Are you a first time counselor? You probably feel really excited and a little bit nervous.
Below is a list of tips and ideas from experienced staff who've been where you are now - and lived to tell about it!!
What is a Camp Counselor
(Dr. Phyllis M. Ford)
Somewhere between adolescence and adulthood there occurs in human development an age which is physically and psychologically impossible. It is that unfathomable stage known as the camp counselor: a creature undefined by psychologists, misunderstood by camp directors, worshipped by campers, either admired or doubted by parents and unheard of by the rest of society.
A camp counselor is a rare combination of doctor, lawyer, Indian and chief. She is a competent child psychologist with her sophomore textbook as proof. He is an underpaid babysitter with neither television nor refrigerator. She is a strict disciplinarian with a twinkle in her eye: A minister to all faiths with questions about her own. He is a referee, a coach, a teacher, and an advisor. She is the example of adulthood in worn out tennis shoes; a sweatshirt two sizes too large, and a hat two sizes too small. He is a doctor in an emergency, a song leader, an entertainer, a play director. She is an idol with her head in the cloud of wood smoke and her feet in the mud. He is a comforter in a leaky tent on a cold night. and a pal who has lent someone his last pair of dry socks. She is a teacher of the out-of-doors, knee-deep in poison ivy.
Counselors dislike reveille, waiting in lines, inspections, and rainy days. They are fond of sunbathing, teaching new games, an old car named Henrietta and days off. They are handy for patching up broken friendships, bloody noses and torn jeans. They are good at locating lost bathing suits, fixing ax handles, playing the uke and catching fish. They are poor at crawling out on rainy days, remembering the salt or first-aid kit and getting to bed early.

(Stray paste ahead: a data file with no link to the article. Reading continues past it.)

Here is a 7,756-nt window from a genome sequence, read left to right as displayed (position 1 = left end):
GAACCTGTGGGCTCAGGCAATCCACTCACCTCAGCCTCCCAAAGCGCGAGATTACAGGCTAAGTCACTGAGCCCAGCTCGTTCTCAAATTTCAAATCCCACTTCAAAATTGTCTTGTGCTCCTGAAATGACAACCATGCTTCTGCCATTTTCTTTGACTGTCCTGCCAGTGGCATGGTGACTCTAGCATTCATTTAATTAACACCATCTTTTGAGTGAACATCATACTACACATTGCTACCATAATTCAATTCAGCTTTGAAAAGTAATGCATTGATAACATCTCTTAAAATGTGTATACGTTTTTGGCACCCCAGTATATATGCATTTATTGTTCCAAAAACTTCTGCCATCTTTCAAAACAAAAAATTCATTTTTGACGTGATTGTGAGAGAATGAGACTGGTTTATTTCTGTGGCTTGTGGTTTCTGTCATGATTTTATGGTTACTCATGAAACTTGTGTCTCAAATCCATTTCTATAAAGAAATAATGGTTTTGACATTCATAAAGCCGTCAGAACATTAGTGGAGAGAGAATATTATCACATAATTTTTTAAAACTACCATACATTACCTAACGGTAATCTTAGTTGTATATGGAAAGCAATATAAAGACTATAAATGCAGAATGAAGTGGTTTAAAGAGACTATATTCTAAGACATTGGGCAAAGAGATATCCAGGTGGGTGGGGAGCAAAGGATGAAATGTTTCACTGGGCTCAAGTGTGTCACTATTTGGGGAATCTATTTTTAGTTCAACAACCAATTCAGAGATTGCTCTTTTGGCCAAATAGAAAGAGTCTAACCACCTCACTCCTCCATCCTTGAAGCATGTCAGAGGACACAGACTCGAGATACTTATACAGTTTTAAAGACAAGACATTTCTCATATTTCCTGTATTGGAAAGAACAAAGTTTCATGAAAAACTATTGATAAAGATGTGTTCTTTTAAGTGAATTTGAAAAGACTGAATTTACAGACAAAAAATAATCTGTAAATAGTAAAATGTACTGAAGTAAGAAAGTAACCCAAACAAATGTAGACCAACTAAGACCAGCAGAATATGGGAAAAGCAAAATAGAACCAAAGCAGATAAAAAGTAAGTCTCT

A counselor is a friendly guide in the middle of a cold dark rainy night on the long winding trail to the latrine. He is a dynamo on a day off, exhausted the next day but recuperated in time for the next day off .
Who but a counselor can cure homesickness, air out wet bedding, play 16 games of lumme sticks in succession, whistle "Dixie" through his fingers, carry two packs, speak Pig Latin in French, stand on his hands, sing 37 verses of "You Can't Get to Heaven" and eat four helpings of Sunday dinner?
A counselor is expected to repair 10 years of damage to Julie in 10 days, make Tommy a new man, rehabilitate Susan, allow Paul, to be an individual and help Alice adjust to the group. She is expected to lead them in fun and adventure-- even when her head aches, teach them to live in the out-of-doors even though she spends nine months of the year in New York City, Chicago or Los Angeles, teach them ingenious activities--when she can't even spell it, guide them in social adjustment-- when she hasn't even reached the voting age, ensure safety and health--with a sunburned nose, a band-aid on her thumb and a blister on her heel.
For all this, he is paid enough to buy the second text in psychology, some aspirin, some new socks, two new tires for Henrietta and some new tennis, shoes. You wonder how she can stand the pace and the pressure. You wonder if he really knows how much he is worth and somehow, you realize you can never pay him enough when he leaves in August, he waves good-by and says "See ya next year" .
See our page for counselling positions.
To connect with other camp staff visit our CANS Forum